A group of U.S. House lawmakers is continuing to push the Pentagon to halt its buys of Russian-made Mi-17 helicopters until Russia stops selling weapons to the Syrian government.
The Defense Department purchases the helicopters from Rosoboronexport, Russia’s state-run arms export agency, for the Afghan Security Forces. Pentagon officials have defended the buys, saying the Mi-17s are cheaper and easier to operate for the fledgling force.
In a July 2 letter to Defense Secretary Leon Panetta, lawmakers from both political parties say the helicopter purchases need to stop until Russia discontinues its weapon sales to Syrian President Bashar al-Assad, who’s accused of violently suppressing civil unrest in his country.
“We firmly believe that the Department of Defense should not engage in contracts with companies arming the Assad regime in Syria and enabling his mass atrocities against his own people,” the lawmakers write.
The letter was signed by Reps. Rosa DeLauro, D-Conn.; Kay Granger, R-Texas.; Keith Ellison, D-Minn.; Jack Kingston, R-Ga.; Jim Moran, D-Va.; Martha Roby, R-Ala.; Chellie Pingree, D-Maine.; Walter Jones, R-N.C; James McGovern, D-Mass.; and Frank Wolf, R-Va.
The United States loses it credibility when criticizing Russian arms sales to Syria when the U.S. government continues to buy military helicopters from Rosoboronexport, they write.
Disagreeing with the Pentagon’s claims that Mi-17 helicopters are the best solution for the Afghans, the lawmakers urge the Pentagon to hold an open competition, in which American-made aircraft can compete.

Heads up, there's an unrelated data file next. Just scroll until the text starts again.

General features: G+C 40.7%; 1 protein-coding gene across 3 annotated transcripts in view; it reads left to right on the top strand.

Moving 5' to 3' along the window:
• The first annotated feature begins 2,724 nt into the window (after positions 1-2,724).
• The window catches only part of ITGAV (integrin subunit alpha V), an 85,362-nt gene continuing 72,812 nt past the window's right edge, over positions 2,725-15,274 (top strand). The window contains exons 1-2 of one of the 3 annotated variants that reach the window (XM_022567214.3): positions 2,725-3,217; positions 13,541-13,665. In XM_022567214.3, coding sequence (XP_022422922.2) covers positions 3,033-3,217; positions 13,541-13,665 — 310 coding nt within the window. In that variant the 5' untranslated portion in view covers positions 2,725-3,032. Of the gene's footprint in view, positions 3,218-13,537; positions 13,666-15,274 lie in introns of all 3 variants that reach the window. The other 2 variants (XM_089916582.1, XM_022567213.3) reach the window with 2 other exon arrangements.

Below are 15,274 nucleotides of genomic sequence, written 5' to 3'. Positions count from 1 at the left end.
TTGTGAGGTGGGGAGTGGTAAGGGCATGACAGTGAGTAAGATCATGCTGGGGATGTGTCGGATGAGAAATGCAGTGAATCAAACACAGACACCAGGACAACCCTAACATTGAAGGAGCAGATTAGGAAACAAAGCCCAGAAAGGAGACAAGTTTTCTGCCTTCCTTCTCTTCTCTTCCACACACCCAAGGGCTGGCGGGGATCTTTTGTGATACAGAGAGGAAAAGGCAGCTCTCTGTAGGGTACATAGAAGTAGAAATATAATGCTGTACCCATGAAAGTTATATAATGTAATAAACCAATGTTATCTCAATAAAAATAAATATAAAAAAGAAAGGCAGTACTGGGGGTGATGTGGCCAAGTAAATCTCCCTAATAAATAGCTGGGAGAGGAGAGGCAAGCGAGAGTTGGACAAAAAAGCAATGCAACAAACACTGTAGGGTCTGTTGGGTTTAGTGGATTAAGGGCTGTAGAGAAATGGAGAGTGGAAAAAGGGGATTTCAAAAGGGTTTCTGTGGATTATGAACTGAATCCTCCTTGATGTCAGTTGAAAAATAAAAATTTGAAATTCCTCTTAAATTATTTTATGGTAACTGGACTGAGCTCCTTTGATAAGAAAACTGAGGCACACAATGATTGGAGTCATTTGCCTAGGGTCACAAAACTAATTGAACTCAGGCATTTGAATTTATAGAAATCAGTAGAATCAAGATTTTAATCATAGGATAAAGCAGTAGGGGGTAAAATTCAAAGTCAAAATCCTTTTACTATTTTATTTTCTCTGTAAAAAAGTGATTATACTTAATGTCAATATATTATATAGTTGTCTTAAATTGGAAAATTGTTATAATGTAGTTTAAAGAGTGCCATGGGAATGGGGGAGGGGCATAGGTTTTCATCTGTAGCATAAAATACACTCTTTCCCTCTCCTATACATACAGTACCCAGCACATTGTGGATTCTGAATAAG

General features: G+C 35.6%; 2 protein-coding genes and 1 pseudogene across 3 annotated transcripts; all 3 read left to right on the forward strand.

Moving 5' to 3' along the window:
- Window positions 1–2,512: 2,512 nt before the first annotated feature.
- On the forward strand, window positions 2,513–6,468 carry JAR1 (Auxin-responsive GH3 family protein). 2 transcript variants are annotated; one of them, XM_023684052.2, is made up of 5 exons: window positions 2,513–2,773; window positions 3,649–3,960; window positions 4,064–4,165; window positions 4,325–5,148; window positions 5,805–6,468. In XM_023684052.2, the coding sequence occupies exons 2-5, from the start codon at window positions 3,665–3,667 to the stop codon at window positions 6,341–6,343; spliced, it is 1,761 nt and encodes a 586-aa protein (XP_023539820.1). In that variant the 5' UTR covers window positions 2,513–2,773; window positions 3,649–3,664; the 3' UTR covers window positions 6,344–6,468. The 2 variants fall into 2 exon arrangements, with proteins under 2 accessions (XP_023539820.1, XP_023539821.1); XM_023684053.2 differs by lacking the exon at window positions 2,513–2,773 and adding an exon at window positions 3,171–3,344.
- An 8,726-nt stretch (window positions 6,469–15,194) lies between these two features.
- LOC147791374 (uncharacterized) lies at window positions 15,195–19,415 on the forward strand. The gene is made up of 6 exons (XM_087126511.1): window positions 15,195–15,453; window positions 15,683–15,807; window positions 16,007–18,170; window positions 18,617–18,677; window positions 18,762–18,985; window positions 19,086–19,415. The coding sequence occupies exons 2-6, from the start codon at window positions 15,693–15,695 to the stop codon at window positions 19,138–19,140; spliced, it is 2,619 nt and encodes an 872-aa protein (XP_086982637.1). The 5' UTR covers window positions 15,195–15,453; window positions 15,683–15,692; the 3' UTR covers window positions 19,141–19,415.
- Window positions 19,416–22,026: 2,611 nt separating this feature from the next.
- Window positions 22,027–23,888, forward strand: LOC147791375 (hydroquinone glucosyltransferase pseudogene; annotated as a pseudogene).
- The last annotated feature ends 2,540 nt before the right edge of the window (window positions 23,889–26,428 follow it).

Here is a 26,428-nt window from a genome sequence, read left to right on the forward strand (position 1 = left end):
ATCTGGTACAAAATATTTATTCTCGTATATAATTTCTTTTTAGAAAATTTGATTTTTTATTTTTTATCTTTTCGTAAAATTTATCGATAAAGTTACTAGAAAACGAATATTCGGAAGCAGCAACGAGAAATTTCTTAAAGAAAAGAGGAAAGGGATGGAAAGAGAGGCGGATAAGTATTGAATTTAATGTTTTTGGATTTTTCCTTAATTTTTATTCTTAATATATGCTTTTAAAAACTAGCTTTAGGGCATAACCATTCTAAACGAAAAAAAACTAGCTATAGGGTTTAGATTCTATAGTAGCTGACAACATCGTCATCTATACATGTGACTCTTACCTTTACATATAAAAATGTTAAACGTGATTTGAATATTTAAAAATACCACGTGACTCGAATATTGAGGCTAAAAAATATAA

The House-passed version of the defense authorization bill includes an amendment, sponsored by DeLauro, Granger and Ellison, which would ban DoD from buying helicopters for Afghanistan from any firm “controlled, directed, or influenced by” a country that provides weapons to Syria.
Speaking to the Russian press at the Farnborough International Air Show outside of London, Vyacheslav Dzirkaln, the deputy head of the Federal Service for Military Technical Cooperation, said Russia would not sign any new weapon contracts with Syria until the situation there “stabilizes,” according to news reports.
However, Russia will continue to fulfill orders that have already been signed, Dzirkaln said.
He also disputed claims that Russia has been selling military aircraft to the Assad regime.
The U.N. estimates more than 10,000 people, mostly civilians, have been killed in Syria since the uprising against Assad began in March 2011.